But recent events make the violence and humor in them seem out-of-date
One series from the world's best commercials which are now playing at CinÇplex OdÇon Quartier Latin, shows how much things have changed since the World Trade Center attacks.
The first ad shows an Arabic-looking sportscaster commenting on a local diving competition. A diver jumps off of a cliff and lands head-first in a slab of rocks, to the applause of a crowd of spectators and turbaned judges rating the performance. The tag line: "Fox Sports, sports news from the only region you care about. Yours."
The ads are part of a series that mocks fictional regional sports in third-world nations. Other ads feature Slavs in a slapping contest and blindfolded Pakistani-looking fighters beating each other with clubs.
The ads, though offensive, are funny and effective. At least that's what the jurors at this year's Cannes International Advertising Festival thought when they awarded the Grand Prix to their creator: New York-based Freeman and Partners.
The Fox Sports ads were among a host of violent commercials using "black humor," - a kind of David Letterman-inspired nihilistic humor that makes fun of other people's misfortunes -- that Cannes judges rewarded this year.
One ad for Volkswagen's Passat features a kidnapping. Another for Levis jeans features body parts being contorted and a dog running away with someone's severed hand. A third - for U.K. marketer Brandt,-- shows people destroying household appliances.
The Cannes International Advertising festival is similar to the other festival of that name, except instead of the film community, it's advertising professionals from around the world who gather to hob-nob, run shoulders with the competition, and fire up the creative juices by seeing what's hot in other countries.
It's an immensely popular festival that attracts close to 9,000 delegates from about 70 countries. Judges and attendees from Western countries dominate the event. But some third world nations, notably Brazil, have done well in recent years.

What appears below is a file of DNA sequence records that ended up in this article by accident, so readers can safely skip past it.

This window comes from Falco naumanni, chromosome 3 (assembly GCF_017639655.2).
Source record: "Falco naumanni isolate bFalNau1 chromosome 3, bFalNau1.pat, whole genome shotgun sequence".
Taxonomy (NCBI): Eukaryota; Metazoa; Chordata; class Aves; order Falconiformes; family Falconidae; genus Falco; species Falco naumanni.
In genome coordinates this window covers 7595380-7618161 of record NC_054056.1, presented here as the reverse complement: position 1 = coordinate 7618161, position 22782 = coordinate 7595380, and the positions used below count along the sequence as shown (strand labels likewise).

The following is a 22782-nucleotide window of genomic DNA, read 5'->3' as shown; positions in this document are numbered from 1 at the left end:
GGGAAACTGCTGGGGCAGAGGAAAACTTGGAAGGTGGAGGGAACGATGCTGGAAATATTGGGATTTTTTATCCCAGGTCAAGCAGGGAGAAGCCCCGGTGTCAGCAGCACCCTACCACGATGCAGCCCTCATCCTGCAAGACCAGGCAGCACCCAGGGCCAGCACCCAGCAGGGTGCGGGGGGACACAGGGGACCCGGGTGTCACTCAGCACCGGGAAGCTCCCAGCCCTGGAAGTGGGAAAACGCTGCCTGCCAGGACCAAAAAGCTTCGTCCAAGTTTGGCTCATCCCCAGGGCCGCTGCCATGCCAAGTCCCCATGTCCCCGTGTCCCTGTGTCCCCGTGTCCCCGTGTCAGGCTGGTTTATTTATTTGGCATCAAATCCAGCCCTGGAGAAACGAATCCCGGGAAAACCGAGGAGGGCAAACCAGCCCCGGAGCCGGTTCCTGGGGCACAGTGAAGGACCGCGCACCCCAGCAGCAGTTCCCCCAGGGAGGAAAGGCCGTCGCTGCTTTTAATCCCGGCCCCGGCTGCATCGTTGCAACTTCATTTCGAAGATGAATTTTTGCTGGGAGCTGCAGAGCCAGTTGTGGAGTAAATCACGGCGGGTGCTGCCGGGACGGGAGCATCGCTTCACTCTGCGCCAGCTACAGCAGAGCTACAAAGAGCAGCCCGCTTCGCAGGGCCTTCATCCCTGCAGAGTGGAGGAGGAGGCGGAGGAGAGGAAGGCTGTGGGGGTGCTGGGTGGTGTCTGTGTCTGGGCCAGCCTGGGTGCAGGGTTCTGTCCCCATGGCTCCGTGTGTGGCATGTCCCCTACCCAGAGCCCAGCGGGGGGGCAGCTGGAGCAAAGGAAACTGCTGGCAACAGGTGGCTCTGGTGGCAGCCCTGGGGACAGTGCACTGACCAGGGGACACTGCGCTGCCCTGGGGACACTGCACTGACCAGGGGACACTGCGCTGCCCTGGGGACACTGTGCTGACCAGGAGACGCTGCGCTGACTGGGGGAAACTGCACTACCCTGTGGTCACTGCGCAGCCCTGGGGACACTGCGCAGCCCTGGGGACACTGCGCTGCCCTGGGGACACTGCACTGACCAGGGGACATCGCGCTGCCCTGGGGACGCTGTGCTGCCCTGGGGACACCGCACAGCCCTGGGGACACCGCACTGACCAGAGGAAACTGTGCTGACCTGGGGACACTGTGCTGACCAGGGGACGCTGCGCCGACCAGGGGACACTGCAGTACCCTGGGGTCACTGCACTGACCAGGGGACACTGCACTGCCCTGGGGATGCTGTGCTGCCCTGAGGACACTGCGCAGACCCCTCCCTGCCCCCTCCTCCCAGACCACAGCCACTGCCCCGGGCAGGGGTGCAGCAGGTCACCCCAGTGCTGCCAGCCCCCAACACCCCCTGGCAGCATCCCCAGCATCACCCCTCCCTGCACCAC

Advertising agencies nominate themselves. And because they have to pay for each entry, money talks. The more entries a country can pay for, the better its chances of winning. Canada has traditionally done poorly relative to its size and wealth, and this year was no exception. Of 25 nominations they submitted, Canadian agencies picked up only three prizes - all Bronze. Quebec agencies did even worse, landing a big goose egg, despite a sizable contingent of Quebec industry pros that attend the event each year.
One Canadian commercial from the reel- a Bronze medal winning commercial for Pfizer Canada's Halls Lozenges, produced by J. Walter Thompson -- was particularly in step with the year's black humor theme. In the ad a golfer repeatedly knocks down other golfers with his long drives because a sore throat dulls his "fore" calls.
But while many of the commercials among this years winners are well produced, the humor and violence seem totally out of place after the recent attacks on the U.S. financial and military complex.
Indeed, according to Marie-Claude Ducas, the editor of trade magazine Info Presse Communications, which covered the event extensively, the judges were split on the ethno-centric humor of the Fox Sports' commercials, with many supporting other nominees.
You can tell a lot about a society by watching its advertising. In our competitive world marketers have to obsequiously suck up to their target markets to get people to buy their products. That means advertising often acts like a mirror, revealing how target groups like to see themselves
Judging from how well the implicitly-racist Fox Sports ads performed, you have to wonder about Western attitudes to third world nations. Because while the ads were American, the Grand Prix their creator was awarded came from an international jury.
The highlight reels of Cannes winners are always a big hit with the public. This year-- the fourth they are being broadcast in Montreal - the number of showings has been increased, and the screening period doubled to two weeks.
The world's best commercials are playing (with English sub-titles) at the Cineplex OdÇon Quartier Latin, until October 25th. Showings are at 13:30, 16:00, 19:00 and 21:00. For information call 849-3456.
Photo Caption: This shockingly offensive ad for Fox Sports, featuring Arabic-looking athletes diving head-first into rock slabs, is part of a series that won the Grand Prix at this years Cannes Advertising Awards.
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